Cook Islands Tourism’s director of destination development Metua Vaiimene said the community in Aitutaki and especially the tourism industry members were still reeling from the tragic drowning of a visitor on the island last month.
Following a stakeholders’ meeting on the island last week, Vaiimene said they wanted to do their part to help the island’s people to recover and move forward.
Twenty-five representatives of the tourism industry, community and government agencies on Aitutaki attended the meeting on Monday to discuss improving the water safety culture on the island, and ways to better educate visitors of the risks and dangers in the Aitutaki lagoon.
Following the recent tragedy in Aitutaki, the issue has become even more pressing for the community there, Vaiimene said.
He said the Cook Islands Tourism had again called upon stakeholders to improve water safety guidelines and practices.
Stakeholders who play key roles in achieving this were invited to meetings in Rarotonga and Aitutaki held on September 5 and 10, respectively.
“Concerned members of the public including representatives from community organisations, government agencies and the tourism industry have fronted up with ideas and suggestions to improving the water safety message,” Vaiimene said.
“For the people of Aitutaki involved in the rescue of a young visitor, and with the recovery of the drowning victim, there is trauma counselling needed. Red Cross have done some, but more is needed.
“The tragedy is still raw for the community and social services and support are being sought.”
Trauma counselling is one type of training and awareness being sought by the community following discussions at the water safety meeting.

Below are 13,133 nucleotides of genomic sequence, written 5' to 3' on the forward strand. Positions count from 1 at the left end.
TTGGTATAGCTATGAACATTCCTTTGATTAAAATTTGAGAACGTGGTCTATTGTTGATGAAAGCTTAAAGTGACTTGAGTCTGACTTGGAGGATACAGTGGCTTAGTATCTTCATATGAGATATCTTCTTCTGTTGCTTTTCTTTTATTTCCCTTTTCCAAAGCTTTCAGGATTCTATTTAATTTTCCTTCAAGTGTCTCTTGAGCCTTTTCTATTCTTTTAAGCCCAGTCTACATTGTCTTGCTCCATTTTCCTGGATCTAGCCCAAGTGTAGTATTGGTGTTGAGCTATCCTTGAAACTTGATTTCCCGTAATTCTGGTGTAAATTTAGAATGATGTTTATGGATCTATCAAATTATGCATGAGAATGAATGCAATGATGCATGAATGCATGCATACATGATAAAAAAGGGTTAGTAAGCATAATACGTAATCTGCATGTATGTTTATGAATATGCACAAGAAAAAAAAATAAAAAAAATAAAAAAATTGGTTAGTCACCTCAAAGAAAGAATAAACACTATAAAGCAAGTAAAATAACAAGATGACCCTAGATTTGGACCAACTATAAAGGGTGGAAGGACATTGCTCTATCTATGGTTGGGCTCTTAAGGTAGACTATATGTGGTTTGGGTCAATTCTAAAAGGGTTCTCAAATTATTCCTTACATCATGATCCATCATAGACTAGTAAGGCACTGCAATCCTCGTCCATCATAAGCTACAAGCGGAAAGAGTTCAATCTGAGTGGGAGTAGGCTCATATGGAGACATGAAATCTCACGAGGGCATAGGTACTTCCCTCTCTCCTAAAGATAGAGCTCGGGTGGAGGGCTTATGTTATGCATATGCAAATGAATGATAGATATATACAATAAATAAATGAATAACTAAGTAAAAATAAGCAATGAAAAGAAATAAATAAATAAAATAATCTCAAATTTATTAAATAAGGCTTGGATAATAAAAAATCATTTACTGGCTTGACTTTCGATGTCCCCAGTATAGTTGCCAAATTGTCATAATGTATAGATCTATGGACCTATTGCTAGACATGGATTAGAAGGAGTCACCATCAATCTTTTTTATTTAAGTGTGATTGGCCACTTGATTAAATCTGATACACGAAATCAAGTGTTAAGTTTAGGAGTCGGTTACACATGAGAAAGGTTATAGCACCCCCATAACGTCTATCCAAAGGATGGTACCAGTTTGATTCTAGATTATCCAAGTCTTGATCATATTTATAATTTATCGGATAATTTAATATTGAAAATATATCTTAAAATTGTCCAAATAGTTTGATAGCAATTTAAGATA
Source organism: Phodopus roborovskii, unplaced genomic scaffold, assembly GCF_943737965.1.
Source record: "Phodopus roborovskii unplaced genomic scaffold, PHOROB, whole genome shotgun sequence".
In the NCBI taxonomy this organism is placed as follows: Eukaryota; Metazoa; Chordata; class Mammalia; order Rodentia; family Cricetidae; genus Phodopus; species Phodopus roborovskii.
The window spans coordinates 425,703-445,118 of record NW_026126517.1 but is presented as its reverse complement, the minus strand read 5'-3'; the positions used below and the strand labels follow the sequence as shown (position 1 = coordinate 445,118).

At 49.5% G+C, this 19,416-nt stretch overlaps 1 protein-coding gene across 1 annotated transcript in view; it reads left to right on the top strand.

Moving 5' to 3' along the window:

Along with basic first aid training, rescue and life-saving skills, and boat masters’ training, trauma counselling services and training will be sought from partners such as Red Cross, Ministry of Transport and Cook Islands Water Safety and the Surf Lifesaving Council.
Vaiimene said the Cook Islands Tourism would support their partners to ensure the range of training and awareness requested by the community was delivered in the next few months.
“Educating our visitors - as many of them as possible, is a key role that Cook Islands Tourism will take the lead on following these meetings.
“The next steps will involve designing and printing information flyers and posters specific for Aitutaki, and similar to the ones produced already for Rarotonga.
“These can then be used by the industry in accommodation properties, and by activities operators, but can also be placed in public areas, or specific areas of concern as public messages. Advertising will also be sought through tourist magazines.”
More support would be sought from the private sector for these initiatives, Vaiimene added.
“Cook Islands Tourism reiterates the basic safety message it has been teaching since 2015 which is that a life jacket is a must for water based activities.”
Vaiimene further explained that “in the absence of laws and regulations this basic safety message will help capture the vast majority of risky situations presented by visitors who lack local knowledge. It will also help to create basic safety awareness for all activities, and while prompting greater attention to any riskier activities”.
Cook Islands Tourism thanks Air Rarotonga who supported the meeting in Aitutaki by flying presenters Brent Fisher from the Water Safety and Surf Lifesaving Council and Vaiimene from Cook Islands Tourism, to attend the meeting.